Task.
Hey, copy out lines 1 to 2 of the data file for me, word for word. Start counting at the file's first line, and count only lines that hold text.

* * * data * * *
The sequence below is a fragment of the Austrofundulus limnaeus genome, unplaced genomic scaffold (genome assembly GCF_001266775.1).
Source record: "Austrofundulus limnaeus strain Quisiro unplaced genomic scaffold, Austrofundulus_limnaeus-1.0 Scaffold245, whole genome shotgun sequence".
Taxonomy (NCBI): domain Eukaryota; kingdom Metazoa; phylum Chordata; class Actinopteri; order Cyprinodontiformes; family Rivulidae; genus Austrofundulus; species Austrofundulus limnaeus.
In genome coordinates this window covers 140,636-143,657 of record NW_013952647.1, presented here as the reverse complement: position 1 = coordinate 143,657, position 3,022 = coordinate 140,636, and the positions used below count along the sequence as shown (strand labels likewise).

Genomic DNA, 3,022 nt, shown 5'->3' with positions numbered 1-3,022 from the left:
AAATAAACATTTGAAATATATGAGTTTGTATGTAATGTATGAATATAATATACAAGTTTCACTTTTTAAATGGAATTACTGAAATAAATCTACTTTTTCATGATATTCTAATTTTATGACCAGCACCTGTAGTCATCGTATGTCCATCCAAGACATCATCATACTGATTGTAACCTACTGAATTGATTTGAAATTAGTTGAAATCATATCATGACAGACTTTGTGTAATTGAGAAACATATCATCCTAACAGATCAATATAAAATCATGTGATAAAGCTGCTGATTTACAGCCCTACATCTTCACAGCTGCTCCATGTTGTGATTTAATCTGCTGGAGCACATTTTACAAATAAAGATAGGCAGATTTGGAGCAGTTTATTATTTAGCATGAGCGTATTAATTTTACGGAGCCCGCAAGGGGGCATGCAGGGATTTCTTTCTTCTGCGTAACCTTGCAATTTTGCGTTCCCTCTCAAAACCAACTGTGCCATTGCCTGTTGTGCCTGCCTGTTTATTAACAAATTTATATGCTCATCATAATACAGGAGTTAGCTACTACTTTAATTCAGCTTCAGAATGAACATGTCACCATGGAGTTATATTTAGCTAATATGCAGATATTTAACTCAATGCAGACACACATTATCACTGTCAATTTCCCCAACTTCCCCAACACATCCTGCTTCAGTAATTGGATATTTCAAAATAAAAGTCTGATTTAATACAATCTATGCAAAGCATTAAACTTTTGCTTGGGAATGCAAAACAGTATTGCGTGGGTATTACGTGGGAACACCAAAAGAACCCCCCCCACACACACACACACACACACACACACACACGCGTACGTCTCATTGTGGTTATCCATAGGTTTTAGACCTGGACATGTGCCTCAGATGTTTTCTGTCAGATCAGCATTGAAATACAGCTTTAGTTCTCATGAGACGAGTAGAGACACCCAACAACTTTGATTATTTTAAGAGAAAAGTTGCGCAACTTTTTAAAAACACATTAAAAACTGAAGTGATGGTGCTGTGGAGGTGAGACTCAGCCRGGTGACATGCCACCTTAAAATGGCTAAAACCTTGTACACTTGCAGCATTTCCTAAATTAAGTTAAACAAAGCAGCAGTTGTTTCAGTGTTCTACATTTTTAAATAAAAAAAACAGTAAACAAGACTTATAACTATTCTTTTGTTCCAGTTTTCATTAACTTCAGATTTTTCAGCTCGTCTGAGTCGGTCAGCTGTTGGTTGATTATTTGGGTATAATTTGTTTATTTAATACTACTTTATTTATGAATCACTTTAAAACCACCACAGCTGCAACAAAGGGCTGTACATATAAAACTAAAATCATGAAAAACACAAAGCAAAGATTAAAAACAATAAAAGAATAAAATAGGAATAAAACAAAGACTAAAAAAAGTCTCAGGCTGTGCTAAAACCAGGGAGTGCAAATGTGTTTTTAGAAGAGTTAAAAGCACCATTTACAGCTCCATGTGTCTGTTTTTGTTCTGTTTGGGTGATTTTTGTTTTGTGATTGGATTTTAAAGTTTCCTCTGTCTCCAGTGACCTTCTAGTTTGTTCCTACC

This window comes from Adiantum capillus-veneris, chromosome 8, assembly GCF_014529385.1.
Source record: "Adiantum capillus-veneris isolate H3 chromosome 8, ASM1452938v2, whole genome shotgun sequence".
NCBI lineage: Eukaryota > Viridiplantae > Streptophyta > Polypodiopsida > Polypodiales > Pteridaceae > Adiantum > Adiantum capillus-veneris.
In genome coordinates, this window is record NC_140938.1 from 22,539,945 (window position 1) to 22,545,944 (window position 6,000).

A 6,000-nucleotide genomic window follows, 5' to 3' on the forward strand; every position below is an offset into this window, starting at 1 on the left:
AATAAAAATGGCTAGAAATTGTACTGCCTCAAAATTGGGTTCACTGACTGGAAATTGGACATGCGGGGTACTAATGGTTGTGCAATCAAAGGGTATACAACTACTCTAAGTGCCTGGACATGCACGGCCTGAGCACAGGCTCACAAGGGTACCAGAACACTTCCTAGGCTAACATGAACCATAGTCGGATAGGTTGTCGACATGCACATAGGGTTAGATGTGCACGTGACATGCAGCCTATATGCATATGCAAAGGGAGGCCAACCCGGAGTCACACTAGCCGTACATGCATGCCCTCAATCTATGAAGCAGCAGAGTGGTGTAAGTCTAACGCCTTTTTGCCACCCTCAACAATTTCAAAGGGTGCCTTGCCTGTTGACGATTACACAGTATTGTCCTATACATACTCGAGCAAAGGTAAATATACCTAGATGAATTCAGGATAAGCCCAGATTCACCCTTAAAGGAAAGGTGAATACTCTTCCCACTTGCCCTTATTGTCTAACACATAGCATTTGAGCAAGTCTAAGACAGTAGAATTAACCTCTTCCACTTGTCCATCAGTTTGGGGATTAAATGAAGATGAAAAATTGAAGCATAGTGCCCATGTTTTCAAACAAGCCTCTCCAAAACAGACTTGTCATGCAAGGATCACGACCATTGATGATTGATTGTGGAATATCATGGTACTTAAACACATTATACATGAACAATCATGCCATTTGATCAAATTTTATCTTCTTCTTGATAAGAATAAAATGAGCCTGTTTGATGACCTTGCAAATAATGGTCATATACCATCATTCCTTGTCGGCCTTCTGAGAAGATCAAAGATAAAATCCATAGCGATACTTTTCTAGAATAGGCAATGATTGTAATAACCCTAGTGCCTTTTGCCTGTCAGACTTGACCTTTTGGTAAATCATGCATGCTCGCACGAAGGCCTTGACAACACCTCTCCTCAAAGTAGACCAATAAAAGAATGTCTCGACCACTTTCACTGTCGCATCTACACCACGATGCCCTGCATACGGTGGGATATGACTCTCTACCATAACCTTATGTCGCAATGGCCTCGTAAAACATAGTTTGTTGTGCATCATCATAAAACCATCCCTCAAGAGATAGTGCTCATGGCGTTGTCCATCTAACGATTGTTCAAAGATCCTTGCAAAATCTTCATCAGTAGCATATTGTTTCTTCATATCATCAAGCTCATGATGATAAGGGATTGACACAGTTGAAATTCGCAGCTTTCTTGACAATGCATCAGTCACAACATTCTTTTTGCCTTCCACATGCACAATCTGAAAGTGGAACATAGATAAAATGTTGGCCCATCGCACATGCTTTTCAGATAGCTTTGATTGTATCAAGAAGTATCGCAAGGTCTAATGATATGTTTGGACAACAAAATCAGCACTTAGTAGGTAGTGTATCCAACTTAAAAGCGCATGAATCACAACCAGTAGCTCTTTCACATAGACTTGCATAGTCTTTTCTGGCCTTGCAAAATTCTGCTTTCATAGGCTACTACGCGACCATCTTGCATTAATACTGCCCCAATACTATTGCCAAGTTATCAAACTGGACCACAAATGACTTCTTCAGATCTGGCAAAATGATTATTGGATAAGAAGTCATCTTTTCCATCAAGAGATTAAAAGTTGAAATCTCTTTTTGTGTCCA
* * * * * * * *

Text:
The sequence below is a fragment of the Austrofundulus limnaeus genome, unplaced genomic scaffold (genome assembly GCF_001266775.1).
Source record: "Austrofundulus limnaeus strain Quisiro unplaced genomic scaffold, Austrofundulus_limnaeus-1.0 Scaffold245, whole genome shotgun sequence".